Yeah, that’s like saying there’s a story in the news because one of the Kardashians went grocery shopping and bought something that is not organic. This is the world we live in; get over it, it happens. There are more important things out there happening in the oil world nobody wants to hear anything that is not sensationalized. I’m not talking about $10 oil or $5 gasoline so if you’re looking for a headline, all I have is some brouhaha between Katy Perry and Taylor Swift. When it comes to oil though, I can tell you that it’s not really as bad as everyone thinks.
I’ve informed the teeming millions that there is no “oil glut” in the United States. The problem is we’re too stubborn to do more deals like the Mexican one that passed last Friday. If we started getting rid of the excess light, we wouldn’t have to import all of the still needed heavy grades. And one thing for sure, we’re not going to stop production here in the United States so we can increase imports once again. Yeah, that’s not going to bode well in an election year. That’s like telling farmers we’re going to start to import corn and cut government loans. The highlight here is again our demand for crude oil. Aside from the glitch in system with BP’s Whiting, we’re running the United States refining system at record levels.
Don’t listen to anyone trying to tell you we ran this high or higher as a percentage. We’ve never run this much crude through our refining system. That’s a fact because our refining system never had a capacity of 17.8MM barrels per day (b/d). Our refining system has never gone through a summer (Jun-Aug) running a current 16.7MM b/d. Yes, Whiting will take out some of that rate, but it’s likely to be compensated and we’ll find out more tomorrow what that is going to look like. The bottom line here is that refinery runs are pulling in more crude than we’ve ever seen and demand is a lot higher than the numbers say. For those not getting it, remember that demand increases as our import number goes higher.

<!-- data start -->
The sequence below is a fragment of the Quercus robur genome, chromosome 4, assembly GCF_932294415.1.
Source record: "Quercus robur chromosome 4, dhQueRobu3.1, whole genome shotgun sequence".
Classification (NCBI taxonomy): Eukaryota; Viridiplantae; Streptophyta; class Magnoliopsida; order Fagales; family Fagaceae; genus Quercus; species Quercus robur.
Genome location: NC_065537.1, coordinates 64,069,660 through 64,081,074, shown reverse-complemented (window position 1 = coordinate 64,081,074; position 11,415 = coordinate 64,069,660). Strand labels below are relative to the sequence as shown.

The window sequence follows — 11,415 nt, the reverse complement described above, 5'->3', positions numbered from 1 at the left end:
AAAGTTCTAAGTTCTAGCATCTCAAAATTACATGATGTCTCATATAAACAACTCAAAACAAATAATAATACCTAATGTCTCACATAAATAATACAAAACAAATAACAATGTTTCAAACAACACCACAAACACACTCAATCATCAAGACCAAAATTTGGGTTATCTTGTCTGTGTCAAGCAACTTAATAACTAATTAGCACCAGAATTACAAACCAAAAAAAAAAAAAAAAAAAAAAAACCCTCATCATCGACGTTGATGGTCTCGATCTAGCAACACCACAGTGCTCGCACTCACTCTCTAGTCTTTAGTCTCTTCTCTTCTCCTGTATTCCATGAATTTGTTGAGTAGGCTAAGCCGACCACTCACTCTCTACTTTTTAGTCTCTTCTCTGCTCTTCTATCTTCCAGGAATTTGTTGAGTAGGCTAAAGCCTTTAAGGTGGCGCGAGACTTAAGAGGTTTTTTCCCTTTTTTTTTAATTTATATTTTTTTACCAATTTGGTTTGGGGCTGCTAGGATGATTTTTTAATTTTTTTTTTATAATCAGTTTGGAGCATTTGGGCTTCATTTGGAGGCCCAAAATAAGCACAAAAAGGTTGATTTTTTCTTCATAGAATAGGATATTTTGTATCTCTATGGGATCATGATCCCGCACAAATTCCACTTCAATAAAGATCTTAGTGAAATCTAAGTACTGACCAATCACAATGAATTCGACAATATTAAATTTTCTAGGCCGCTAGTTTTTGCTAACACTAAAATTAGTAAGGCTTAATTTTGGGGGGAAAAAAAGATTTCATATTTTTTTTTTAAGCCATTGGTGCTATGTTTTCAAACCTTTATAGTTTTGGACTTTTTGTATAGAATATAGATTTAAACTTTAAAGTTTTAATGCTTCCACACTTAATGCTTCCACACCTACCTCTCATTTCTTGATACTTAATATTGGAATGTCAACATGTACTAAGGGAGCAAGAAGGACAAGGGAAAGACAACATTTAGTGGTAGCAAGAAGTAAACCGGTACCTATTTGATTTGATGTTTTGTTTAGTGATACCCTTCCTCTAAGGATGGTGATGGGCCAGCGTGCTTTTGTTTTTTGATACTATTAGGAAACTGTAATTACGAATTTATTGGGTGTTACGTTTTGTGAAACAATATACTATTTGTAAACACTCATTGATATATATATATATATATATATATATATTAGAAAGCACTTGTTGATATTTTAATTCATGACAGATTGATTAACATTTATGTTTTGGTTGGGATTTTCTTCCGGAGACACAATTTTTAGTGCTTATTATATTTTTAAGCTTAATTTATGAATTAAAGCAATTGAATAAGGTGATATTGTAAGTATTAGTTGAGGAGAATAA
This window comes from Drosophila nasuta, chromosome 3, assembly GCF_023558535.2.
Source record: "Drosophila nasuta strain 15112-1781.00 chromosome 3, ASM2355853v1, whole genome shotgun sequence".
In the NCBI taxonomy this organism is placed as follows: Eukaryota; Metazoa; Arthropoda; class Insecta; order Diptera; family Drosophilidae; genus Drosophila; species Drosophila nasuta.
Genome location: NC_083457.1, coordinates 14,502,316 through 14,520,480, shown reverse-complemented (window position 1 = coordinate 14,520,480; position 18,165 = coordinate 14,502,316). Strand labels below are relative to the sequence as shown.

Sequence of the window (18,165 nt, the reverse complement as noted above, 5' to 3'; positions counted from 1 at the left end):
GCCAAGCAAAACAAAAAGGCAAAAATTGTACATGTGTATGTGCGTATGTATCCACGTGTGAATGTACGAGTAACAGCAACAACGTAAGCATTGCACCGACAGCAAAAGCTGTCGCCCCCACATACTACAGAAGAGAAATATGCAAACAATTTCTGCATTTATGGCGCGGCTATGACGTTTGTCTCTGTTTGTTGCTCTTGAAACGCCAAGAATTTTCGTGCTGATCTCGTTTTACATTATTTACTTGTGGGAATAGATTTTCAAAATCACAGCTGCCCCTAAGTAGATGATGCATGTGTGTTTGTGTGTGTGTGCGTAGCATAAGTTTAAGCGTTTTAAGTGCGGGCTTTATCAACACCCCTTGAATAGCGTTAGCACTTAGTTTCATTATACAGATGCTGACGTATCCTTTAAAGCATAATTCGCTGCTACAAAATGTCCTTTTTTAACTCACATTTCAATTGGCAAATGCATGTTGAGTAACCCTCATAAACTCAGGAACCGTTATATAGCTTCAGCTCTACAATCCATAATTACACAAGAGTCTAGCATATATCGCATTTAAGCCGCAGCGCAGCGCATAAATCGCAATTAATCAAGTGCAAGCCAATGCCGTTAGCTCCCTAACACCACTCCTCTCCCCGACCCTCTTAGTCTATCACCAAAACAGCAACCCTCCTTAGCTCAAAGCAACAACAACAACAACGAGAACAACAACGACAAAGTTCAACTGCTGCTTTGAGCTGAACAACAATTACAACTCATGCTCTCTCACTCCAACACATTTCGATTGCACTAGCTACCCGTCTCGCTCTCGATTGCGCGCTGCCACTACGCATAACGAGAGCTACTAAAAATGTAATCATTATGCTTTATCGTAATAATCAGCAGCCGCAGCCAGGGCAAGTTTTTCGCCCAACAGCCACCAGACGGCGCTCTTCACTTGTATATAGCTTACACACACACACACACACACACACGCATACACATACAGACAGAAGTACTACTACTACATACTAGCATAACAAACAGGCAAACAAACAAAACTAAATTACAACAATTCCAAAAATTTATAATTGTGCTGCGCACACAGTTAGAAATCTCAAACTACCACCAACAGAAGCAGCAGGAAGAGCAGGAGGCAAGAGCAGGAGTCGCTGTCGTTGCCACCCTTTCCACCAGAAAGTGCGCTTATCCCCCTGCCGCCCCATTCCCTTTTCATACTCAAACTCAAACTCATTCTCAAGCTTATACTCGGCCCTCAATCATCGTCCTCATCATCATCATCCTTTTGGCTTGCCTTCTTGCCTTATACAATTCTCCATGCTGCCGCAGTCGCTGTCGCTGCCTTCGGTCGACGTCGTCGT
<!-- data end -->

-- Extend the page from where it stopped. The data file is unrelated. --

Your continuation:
Since that ’s been cut by at least 40% in everything from crude to gasoline, it gives the illusion that demand is low. This is right where we all need to understand that refinery maintenance in Fall isn’t when the sky will be falling. Well sort of, but it’s relative to where it’s falling from. See, fall maintenance usually cuts out about 700K b/d of refining capacity from October through November. At our current run rate of summer, we’d end up still running 16MM b/d...during turnarounds. In the past few years we’ve slogged through some fall maintenance with refineries under 15MM b/d so this year we’re still going to be running at least 1MM b/d more.
I’m not sure how pulling in another 7MM barrels of crude every week is supposed to increase the inventories, but hey, who am I to argue with an oil glut? Just for fun, let’s say that somehow we make it through fall maintenance and make up those 8 weeks and 56MM barrels of crude. We then come back and over the past two years we’ve actually seen crude runs increase by 250K b/d in December over the summer numbers. This year it would mean that we’d average 16.9MM b/d. Eh, who am I to make a big deal out of that?